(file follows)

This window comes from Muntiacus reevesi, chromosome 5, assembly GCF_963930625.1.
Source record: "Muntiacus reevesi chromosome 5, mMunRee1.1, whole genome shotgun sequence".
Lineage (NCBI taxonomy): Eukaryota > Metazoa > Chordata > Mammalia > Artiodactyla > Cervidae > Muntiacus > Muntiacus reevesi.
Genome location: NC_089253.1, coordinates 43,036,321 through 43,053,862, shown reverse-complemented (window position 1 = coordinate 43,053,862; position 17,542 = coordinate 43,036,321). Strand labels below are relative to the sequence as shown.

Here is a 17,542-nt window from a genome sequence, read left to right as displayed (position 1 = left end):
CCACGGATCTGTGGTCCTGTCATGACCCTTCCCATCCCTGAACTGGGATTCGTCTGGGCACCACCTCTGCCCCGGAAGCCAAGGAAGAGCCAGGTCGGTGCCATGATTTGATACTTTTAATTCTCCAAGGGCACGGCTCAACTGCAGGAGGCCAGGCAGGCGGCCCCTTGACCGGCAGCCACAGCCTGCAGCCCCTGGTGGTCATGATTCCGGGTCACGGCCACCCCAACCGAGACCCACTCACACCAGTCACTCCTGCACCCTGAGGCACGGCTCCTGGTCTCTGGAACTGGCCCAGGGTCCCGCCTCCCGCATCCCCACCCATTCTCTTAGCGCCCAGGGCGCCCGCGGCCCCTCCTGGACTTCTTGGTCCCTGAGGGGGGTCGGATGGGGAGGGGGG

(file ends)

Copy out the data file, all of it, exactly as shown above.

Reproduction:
This window comes from Muntiacus reevesi, chromosome 5, assembly GCF_963930625.1.
Source record: "Muntiacus reevesi chromosome 5, mMunRee1.1, whole genome shotgun sequence".
Lineage (NCBI taxonomy): Eukaryota > Metazoa > Chordata > Mammalia > Artiodactyla > Cervidae > Muntiacus > Muntiacus reevesi.
Genome location: NC_089253.1, coordinates 43,036,321 through 43,053,862, shown reverse-complemented (window position 1 = coordinate 43,053,862; position 17,542 = coordinate 43,036,321). Strand labels below are relative to the sequence as shown.

Here is a 17,542-nt window from a genome sequence, read left to right as displayed (position 1 = left end):
CCACGGATCTGTGGTCCTGTCATGACCCTTCCCATCCCTGAACTGGGATTCGTCTGGGCACCACCTCTGCCCCGGAAGCCAAGGAAGAGCCAGGTCGGTGCCATGATTTGATACTTTTAATTCTCCAAGGGCACGGCTCAACTGCAGGAGGCCAGGCAGGCGGCCCCTTGACCGGCAGCCACAGCCTGCAGCCCCTGGTGGTCATGATTCCGGGTCACGGCCACCCCAACCGAGACCCACTCACACCAGTCACTCCTGCACCCTGAGGCACGGCTCCTGGTCTCTGGAACTGGCCCAGGGTCCCGCCTCCCGCATCCCCACCCATTCTCTTAGCGCCCAGGGCGCCCGCGGCCCCTCCTGGACTTCTTGGTCCCTGAGGGGGGTCGGATGGGGAGGGGGG